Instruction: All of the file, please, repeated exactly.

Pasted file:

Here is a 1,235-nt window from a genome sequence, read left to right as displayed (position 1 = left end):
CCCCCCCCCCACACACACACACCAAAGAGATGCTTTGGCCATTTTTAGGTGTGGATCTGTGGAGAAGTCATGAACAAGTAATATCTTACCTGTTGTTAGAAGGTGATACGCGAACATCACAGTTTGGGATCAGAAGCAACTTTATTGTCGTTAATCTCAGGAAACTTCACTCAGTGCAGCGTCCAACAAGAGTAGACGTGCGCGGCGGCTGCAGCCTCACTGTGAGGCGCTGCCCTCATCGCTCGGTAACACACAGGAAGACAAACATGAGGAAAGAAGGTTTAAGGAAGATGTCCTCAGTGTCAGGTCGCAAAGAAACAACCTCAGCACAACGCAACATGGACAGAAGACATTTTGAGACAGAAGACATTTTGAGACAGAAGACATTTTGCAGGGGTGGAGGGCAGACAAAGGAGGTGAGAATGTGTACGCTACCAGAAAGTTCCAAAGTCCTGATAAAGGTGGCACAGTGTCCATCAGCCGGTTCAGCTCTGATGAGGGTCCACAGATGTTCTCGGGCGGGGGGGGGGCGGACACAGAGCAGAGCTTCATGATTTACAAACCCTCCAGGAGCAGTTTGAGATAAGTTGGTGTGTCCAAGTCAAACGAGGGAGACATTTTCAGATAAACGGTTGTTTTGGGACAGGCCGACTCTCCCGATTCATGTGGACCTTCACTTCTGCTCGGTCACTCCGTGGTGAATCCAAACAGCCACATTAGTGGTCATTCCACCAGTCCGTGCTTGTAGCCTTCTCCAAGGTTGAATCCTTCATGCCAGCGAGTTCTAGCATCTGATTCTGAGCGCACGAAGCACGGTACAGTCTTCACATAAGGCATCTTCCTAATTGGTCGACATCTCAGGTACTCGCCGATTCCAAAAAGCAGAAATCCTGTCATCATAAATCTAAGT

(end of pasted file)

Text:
Here is a 1,235-nt window from a genome sequence, read left to right as displayed (position 1 = left end):
CCCCCCCCCCACACACACACACCAAAGAGATGCTTTGGCCATTTTTAGGTGTGGATCTGTGGAGAAGTCATGAACAAGTAATATCTTACCTGTTGTTAGAAGGTGATACGCGAACATCACAGTTTGGGATCAGAAGCAACTTTATTGTCGTTAATCTCAGGAAACTTCACTCAGTGCAGCGTCCAACAAGAGTAGACGTGCGCGGCGGCTGCAGCCTCACTGTGAGGCGCTGCCCTCATCGCTCGGTAACACACAGGAAGACAAACATGAGGAAAGAAGGTTTAAGGAAGATGTCCTCAGTGTCAGGTCGCAAAGAAACAACCTCAGCACAACGCAACATGGACAGAAGACATTTTGAGACAGAAGACATTTTGAGACAGAAGACATTTTGCAGGGGTGGAGGGCAGACAAAGGAGGTGAGAATGTGTACGCTACCAGAAAGTTCCAAAGTCCTGATAAAGGTGGCACAGTGTCCATCAGCCGGTTCAGCTCTGATGAGGGTCCACAGATGTTCTCGGGCGGGGGGGGGGCGGACACAGAGCAGAGCTTCATGATTTACAAACCCTCCAGGAGCAGTTTGAGATAAGTTGGTGTGTCCAAGTCAAACGAGGGAGACATTTTCAGATAAACGGTTGTTTTGGGACAGGCCGACTCTCCCGATTCATGTGGACCTTCACTTCTGCTCGGTCACTCCGTGGTGAATCCAAACAGCCACATTAGTGGTCATTCCACCAGTCCGTGCTTGTAGCCTTCTCCAAGGTTGAATCCTTCATGCCAGCGAGTTCTAGCATCTGATTCTGAGCGCACGAAGCACGGTACAGTCTTCACATAAGGCATCTTCCTAATTGGTCGACATCTCAGGTACTCGCCGATTCCAAAAAGCAGAAATCCTGTCATCATAAATCTAAGT